Fifth Graders Create Art to Battle Invasive SpeciesSubmitted: 04/18/2013

Ben Meyer
Executive Producer

RHINELANDER - People worry more about aquatic invasive species after the ice melts in the Northwoods.

But this year, the awareness project is starting early - and at an early age for students.

Theresa Werner's fifth grade class in Rhinelander is just one of the classes in the area making posters.

The posters are for the Oneida County AIS contest.

The contest is meant to draw attention to the problem of invasives in our ter.

"(Eur)asian watermilfoil in some lakes, purple loosestrife, and zebra mussels in our lakes, and it's spreading really bad," says Alexa Adams.

"I was thinking that I just wanted to educate everybody about what invasive species can do to our waters," explains Izzy Haverkampf.
Use Ctrl/Tab to Indent for Closed Cap

"This is a very important project to me, so I took my time on this. I take my time on really good projects," says Robert Towne.

These posters will go against all other entries from the Oneida County area.

For Mrs. Werner's class, this project will become even more hands-on.

The students will go on the water to see invasive species for themselves.

"I'm really excited for it because I really want to see what it is all about and things like that," Hailee Verbist says.

The class will visit Boom Lake in late May - if there's no ice.

Text Size: + Increase | Decrease -
Print Story | Email Story
Sponsored in part by HodagSports.com

What We're Working OnSubmitted: 10/08/2015

- Thousands of books, magazines and videos will move across Eagle River this week to a temporary home.  It'll help make space for nearly $3 million in renovations to the Olson Memorial Library.  What makes the project so special?  We'll explain tonight at 5.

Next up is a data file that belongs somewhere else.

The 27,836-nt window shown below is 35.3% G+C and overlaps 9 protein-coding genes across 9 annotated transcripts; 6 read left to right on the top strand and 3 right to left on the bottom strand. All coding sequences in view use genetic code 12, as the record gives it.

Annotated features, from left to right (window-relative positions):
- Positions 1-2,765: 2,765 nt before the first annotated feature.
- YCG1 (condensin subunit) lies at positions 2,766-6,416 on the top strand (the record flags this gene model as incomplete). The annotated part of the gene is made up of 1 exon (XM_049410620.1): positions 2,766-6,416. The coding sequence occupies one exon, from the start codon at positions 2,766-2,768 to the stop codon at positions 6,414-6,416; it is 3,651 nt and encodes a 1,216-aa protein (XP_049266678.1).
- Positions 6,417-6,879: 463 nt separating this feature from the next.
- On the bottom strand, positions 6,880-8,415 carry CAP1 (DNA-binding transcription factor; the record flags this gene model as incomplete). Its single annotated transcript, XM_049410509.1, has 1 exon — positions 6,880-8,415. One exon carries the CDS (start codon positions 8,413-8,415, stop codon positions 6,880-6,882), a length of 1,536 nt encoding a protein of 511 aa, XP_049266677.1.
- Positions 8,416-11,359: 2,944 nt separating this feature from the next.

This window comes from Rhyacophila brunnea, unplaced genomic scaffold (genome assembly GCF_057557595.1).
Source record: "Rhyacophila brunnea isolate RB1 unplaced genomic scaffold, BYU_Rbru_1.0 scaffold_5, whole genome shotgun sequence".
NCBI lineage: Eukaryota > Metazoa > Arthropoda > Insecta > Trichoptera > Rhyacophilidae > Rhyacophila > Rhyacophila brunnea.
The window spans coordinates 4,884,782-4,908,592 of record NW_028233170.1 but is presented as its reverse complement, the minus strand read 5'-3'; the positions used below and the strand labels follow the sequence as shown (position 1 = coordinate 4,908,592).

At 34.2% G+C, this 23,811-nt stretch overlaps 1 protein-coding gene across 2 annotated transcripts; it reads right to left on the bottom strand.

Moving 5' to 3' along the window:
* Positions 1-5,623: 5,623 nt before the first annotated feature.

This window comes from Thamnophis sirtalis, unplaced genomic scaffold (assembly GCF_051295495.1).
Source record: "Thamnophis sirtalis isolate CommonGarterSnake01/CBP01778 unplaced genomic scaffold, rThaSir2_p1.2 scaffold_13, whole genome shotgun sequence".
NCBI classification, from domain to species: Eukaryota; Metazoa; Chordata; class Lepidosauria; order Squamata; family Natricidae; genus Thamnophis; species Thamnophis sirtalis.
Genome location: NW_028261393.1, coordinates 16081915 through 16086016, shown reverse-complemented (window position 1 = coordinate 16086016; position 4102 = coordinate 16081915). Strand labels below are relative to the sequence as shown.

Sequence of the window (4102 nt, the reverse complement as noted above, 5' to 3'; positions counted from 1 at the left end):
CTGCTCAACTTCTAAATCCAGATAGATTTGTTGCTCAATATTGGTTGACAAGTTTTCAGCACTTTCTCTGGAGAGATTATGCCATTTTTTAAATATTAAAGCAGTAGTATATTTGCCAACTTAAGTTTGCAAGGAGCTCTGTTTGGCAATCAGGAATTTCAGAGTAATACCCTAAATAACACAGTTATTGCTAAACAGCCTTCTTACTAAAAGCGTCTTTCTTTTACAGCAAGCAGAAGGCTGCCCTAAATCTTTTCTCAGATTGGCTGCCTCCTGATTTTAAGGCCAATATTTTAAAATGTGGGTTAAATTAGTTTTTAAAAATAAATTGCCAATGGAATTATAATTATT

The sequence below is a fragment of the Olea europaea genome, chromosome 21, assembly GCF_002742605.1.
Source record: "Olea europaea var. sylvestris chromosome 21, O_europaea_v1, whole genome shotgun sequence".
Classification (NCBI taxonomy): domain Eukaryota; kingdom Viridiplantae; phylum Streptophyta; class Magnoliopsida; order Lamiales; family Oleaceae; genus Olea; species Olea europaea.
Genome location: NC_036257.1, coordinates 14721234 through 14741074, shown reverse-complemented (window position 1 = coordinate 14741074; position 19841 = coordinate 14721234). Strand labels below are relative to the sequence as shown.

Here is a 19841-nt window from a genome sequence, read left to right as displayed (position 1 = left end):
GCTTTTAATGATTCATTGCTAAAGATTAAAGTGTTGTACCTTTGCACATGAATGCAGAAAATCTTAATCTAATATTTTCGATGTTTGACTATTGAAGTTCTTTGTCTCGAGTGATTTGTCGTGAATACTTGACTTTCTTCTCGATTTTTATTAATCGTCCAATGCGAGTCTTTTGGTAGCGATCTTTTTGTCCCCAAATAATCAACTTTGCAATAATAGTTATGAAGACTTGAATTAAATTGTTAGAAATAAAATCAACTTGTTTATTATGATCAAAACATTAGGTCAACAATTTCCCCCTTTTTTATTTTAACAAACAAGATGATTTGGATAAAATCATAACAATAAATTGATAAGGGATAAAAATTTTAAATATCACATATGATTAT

- Plus, live cutting events give logging manufacturers the chance to better connect with their customers. It also gives them the opportunity to show off some amazing machines. We made it to a live cutting event near Crandon Wednesday. Tonight on Newswatch 12 we'll discuss the industry and advancements.

We'll have the details on these stories and more tonight on Newswatch 12 - news from where you live.

+ Read More

THREE LAKES - Pumpkin Fest celebrates fall in the Three Lakes. This year, a new event will emphasize the creative side.

+ Read More

Play Video

CRANDON - Live cutting events give logging manufacturers the chance to better connect with their customers. It also gives them the opportunity to show off some amazing machines. Nortrax held a live cut event Wednesday near Crandon.

It showcased its modern tools for the logging industry. Longtime workers like Nortrax U.S. Cut to Length Manager Ken Knauf say the way wood gets cut is what really looks different these days.

+ Read More

EAGLE RIVER - Traffic will once again flow freely in downtown Eagle River.

This week, workers laid what's called the "binder coat" of pavement on Division Street.

+ Read More

CASSIAN - Veterans who die in Wisconsin currently have no options for national cemetery options for burial in their home state.

A new national cemetery in Oneida County will soon change that.

+ Read More

WISCONSIN - Rural Northwoods schools face different challenges than others in the state.

Some of those include declining enrollment, high transportation costs, and broadband.

Wisconsin Association of School Boards' Executive Director John Ashley is in the Northwoods this week talking about some of those problems. 

Newswatch 12s Kaitlyn Howe spoke with him Thursday.

+ Read More

MADISON - Wisconsin will host a Democratic presidential primary debate on Feb. 11.

+ Read More
+ More General News

Click Here